Will cryogenics ever work

Will Cryonics Work?

People often ask "What is the probability that cryonics will work?"

Arthur C. Clarke said "at least 90%".

The analysis given here, discounting dystopian futures, assuming a good cryopreservation, and assuming Molecular Nanotechnology (MNT) is developed more or less as expected, supports a probability of success for cryonics of 85% or higher, in line with Arthur C. Clarke's 1989 estimate.

For those who find this hard to believe, first consider the growing literature in support of cryonics. This literature includes the demonstration that memory in lower organisms survives vitrification, the successful vitrification and revival of a rabbit kidney, various papers showing good ultrastructural preservation following vitrification, or recovery of function, and the like, as well as review papers explicitly addressing the technical feasibility of cryonics, and review papers showing the feasibility of molecular nanotechnology and nanomedicine.

Then, consider the fact that there are no scientific or technical arguments against cryonics. This remarkable fact simply reflects the observation that (a) there is evidence that current cryopreservation procedures do not cause information-theoretic death, and no evidence that they do cause information-theoretic death, and (b) the development of molecular nanotechnology not only appears feasible, but inevitable. Given (a) and (b), then cryonics will work, barring unexpected problems (nuclear war, accidents, ...).


Had you asked in 1940 if flight to the moon was possible, you'd likely have been told "no". If asked why, a typical answer was "because there's no air to push against in space." This scientific-sounding objection was infamous among knowledgeable scientists, and was the basis for the New York Times 1920 editorial denouncing Robert Goddard. [7] It was retracted on July 17th, 1969, one day after the launch of the Apollo 11 spaceflight. [8]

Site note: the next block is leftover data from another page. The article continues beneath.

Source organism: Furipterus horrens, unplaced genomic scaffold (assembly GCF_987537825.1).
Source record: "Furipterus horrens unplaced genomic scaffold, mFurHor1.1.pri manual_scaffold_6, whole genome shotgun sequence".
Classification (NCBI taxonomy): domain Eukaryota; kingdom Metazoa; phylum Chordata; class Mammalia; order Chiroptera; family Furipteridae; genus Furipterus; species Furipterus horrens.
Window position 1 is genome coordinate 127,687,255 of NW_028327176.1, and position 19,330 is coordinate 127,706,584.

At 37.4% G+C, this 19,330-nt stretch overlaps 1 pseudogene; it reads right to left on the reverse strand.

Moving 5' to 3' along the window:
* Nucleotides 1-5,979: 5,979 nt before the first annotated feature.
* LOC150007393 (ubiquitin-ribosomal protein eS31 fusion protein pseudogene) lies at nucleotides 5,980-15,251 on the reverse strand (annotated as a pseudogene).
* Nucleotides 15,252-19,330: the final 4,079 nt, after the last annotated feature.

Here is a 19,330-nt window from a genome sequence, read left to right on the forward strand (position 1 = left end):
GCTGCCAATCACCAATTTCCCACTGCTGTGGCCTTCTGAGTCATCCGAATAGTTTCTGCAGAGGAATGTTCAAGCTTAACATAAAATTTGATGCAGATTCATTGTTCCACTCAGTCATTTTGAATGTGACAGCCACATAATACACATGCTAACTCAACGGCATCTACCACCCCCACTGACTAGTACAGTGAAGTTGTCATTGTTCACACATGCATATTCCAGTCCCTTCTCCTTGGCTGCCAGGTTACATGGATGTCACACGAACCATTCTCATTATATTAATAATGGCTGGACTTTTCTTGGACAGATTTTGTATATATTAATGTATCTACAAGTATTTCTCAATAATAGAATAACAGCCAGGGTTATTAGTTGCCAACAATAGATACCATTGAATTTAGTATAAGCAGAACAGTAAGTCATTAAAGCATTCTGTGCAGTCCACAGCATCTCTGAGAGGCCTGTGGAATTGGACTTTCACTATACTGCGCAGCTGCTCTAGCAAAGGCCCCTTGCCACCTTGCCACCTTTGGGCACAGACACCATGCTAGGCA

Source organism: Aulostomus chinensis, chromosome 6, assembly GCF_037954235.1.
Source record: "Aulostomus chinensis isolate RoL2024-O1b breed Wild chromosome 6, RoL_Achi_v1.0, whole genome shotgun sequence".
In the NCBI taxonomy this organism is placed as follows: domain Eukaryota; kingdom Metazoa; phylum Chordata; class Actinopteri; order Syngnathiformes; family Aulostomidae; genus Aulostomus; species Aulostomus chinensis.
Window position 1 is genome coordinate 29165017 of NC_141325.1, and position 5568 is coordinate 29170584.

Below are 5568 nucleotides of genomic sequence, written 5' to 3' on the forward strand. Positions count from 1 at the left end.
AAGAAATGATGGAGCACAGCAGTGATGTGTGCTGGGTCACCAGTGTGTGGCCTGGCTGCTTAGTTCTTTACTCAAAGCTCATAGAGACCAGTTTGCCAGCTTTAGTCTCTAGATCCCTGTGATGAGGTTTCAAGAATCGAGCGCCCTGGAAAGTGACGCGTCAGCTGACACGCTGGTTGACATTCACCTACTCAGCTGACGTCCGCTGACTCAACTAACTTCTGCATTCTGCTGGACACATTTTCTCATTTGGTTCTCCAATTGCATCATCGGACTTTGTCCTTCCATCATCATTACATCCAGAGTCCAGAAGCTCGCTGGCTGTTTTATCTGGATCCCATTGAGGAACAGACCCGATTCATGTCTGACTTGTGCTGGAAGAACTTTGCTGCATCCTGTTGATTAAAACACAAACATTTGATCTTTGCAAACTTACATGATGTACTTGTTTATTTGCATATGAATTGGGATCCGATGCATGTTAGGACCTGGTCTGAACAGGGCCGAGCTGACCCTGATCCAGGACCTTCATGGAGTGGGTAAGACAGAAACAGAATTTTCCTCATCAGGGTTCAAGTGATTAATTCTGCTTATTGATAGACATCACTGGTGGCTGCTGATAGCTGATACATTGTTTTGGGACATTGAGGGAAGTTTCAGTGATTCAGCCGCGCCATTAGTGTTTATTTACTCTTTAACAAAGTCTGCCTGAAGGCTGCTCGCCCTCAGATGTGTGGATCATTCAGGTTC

Arguing that future capabilities are unlikely or even impossible based on (a) present inability and (b) confusion about basic science, is quite common. It happened with heavier than air flight ("...The demonstration that no possible combination of known substances, known forms of machinery and known forms of force, can be united in a practical machine by which man shall fly long distances through the air, seems to the writer as complete as it is possible for the demonstration of any physical fact to be." Simon Newcomb, 1901), with railroads ("It is far from my wish to promulgate to the world that the ridiculous expectations, or rather professions, of the enthusiastic speculist will be realised, and that we shall see them travelling at the rate of 12, 16, 18, or 20 miles an hour: nothing could do more harm towards their adoption, or general improvement, than the promulgation of such nonsense." Nicholas Wood, 1825), with radio ("De Forest has said in many newspapers and over his signature that it would be possible to transmit human voice across the Atlantic before many years. Based on these absurd and deliberately misleading statements, the misguided public...has been persuaded to purchase stock in his company..." prosecuting attorney, 1913, against Lee de Forest), and, indeed, with every invention of any merit that has ever been made.

Arguments that cryonics is "unlikely" to work are similar, in that they are based on erroneous assumptions about the nature of the problem and the capabilities of future technology.

If we are to obtain insight into the actual chances that cryonics will work, we must adopt a framework for considering the problem which lets us step outside the constraints imposed on us by our existing technology, and consider rather the fundamental constraints imposed by the laws of physics as they apply to the problem that we face. That is, before considering whether cryonics will work, we need a conceptual framework within which it is possible to make informed statements about whether future technologies might (or might not) be able to revive cryopreserved patients.

Our framework is straightforward: we assume that information-theoretic death must be prevented until such time as future medical technology is able to restore you to good health. If information-theoretic death occurs before a medical technology able to revive you is developed and applied, then you die. If a medical technology able to revive you is applied before information-theoretic death occurs, then you live.

1) information-theoretic death might occur:

  1. Before you are cryopreserved (you're lost at sea, or dementia destroys your brain).
  2. At the time you are cryopreserved (you have a heart attack and aren't found for a week).
  3. If you are prematurely thawed (your cryonics organization fails, civilization collapses, cryonics is outlawed, the universe comes to an end, etc.).